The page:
Ghana is a also significant commercial partner with bilateral trade volumes now over £1 bn a year. Ghana is amongst the UK’s largest export market in sub-Saharan Africa; and the UK is one of the largest foreign investors in Ghana itself.
In 2013 UK exports to Ghana totalled over £587m. We hope to see that figure rise markedly by the end of 2015. British businesses continue to see Ghana as a valuable long-term investment base in West Africa. Companies such as Tullow Oil, Vodaphone, Lonrho, Prudential and Standard Chartered Bank are amongst the biggest UK players here.
On Defence we seek to increase the levels of professionalism in Ghana’s Armed Forces - to maintain Ghana’s ability to act as a role model for regional stability and as an important contributor to UN peacekeeping around the world
In the financial year of 2014-2015, the UK spent over US$ 1 million on Defence engagement with Ghana. This year will be similar.
We support the continuous development of key Ghanaian Defence educational establishments in order to increase military professionalism and maintain their status as regional centres of excellence, thereby contributing to enhanced sub-regional military cooperation.
We support the development of the Ghana Navy so that Ghana can play a key regional security role in the maritime domain in order to assist and enable regional efforts to improve maritime security in the Gulf of Guinea.
And we support Ghana in its ambition to develop its Armed Forces as a leading contributor to UN and AU Peace Support Operations, in order to maintain Ghanaian commitment to current deployments and develop it as a model for others.
More generally, we seek to encourage and further develop Ghana’s leading role within ECOWAS in order to enhance the capacity of developing sub-regional security structures and improve sub-regional capability to respond to emerging security threats in the land and maritime space in an efficient, effective, and coordinated fashion.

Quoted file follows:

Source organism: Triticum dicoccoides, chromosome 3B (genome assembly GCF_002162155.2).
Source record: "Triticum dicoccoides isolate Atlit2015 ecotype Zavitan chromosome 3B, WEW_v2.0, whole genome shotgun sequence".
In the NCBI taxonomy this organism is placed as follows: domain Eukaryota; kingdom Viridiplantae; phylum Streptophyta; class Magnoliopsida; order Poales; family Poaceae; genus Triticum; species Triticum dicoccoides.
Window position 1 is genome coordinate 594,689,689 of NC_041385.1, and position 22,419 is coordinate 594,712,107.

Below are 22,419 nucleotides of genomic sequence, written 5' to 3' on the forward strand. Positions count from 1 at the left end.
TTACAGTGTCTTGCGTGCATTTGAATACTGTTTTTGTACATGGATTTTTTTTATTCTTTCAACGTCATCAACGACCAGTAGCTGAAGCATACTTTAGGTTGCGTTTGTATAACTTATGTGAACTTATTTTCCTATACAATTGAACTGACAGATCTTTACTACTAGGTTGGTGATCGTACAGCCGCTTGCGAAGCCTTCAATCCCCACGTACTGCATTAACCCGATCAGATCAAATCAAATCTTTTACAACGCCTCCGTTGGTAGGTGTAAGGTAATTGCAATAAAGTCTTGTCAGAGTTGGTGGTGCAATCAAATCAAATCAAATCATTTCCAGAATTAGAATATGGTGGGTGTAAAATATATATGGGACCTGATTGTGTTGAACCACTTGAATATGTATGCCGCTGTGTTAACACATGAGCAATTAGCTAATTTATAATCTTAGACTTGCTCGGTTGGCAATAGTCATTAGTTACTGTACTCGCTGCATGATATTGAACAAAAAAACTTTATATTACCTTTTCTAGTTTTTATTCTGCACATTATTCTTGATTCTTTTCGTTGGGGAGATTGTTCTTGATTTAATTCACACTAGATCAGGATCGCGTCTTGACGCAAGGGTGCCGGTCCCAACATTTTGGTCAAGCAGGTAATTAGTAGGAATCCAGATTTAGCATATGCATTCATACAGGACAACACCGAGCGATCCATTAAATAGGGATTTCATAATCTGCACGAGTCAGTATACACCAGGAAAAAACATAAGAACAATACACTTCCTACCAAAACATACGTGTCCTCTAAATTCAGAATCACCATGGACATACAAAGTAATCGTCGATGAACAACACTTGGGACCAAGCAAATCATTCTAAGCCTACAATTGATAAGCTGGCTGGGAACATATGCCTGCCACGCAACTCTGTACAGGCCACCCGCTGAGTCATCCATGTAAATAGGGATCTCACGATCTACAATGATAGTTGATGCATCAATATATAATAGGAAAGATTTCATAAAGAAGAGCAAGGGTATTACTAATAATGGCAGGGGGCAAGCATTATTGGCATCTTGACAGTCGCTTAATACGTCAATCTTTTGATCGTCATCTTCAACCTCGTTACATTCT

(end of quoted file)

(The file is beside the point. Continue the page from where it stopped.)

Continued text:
Those three areas I have described - of security, prosperity and development assistance - all go hand in hand. Without peace, we cannot have prosperity; without prosperity, security is impossible to maintain. The prosperity agenda advances long term security. Good governance and increasing societal wellbeing go hand in hand, as a virtuous cycle. But of course, in this increasingly interconnected and globalised world – where shocks on one side of the world are transmitted rapidly to the other – the bilateral relationship between our two countries is only half the story. As the global financial crisis, or the recent outbreak of Ebola, or the rise of Islamist extremism have demonstrated, national borders no longer act as barriers to the transmission of global threats. No country that is part of the global economy can isolate itself from, or be immune to, the global challenges or threats that we face together. But just as no country can be immune from the global challenges we face, nor does any single country have either the resources or the ability to tackle them alone. But every country can contribute to tackling them together. Whether it’s limiting the effects of climate change, tackling global terrorism, preventing the proliferation of nuclear weapons or securing cyberspace against the piracy and lawlessness which undermines investment confidence and economic growth - in every case we need to work in partnership with like-minded nations, who share the same self-interest in a stable, sustainable and rules-based world as a platform for growing prosperity for all of humanity. The lesson we draw in our response to these global challenges is that, by acting together, in groupings of like-minded partners and allies, working through the multilateral mechanisms of the UN and the International Financial Institutions, we can tackle effectively even the most seemingly intractable threats to our stability, our security and our prosperity …… and we can do so together, with the collective moral authority that comes from a rules-based international system mandating our vital work. In the UK and throughout Europe, we have just finished marking the 70th anniversary of the end of World War II. The strategic rivalry that twice devastated Europe in the first half of the 20th Century is now inconceivable – relations between the nations of our own continent are now firmly based on friendship, confidence, trust and solid institutions. That is a model of broad cooperation that, I would submit, needs to be replicated everywhere. I close by stating again that Ghana is at the core of our strategic foreign policy for Africa and will continue to be a key partner for us in this regard. The UK-Ghana relationship is as dynamic as ever and continues to grow. Our hope is that Ghana continues this positive trajectory of consolidating its democracy, continuing to develop economically, and, so, of being a positive image for others to emulate in the region.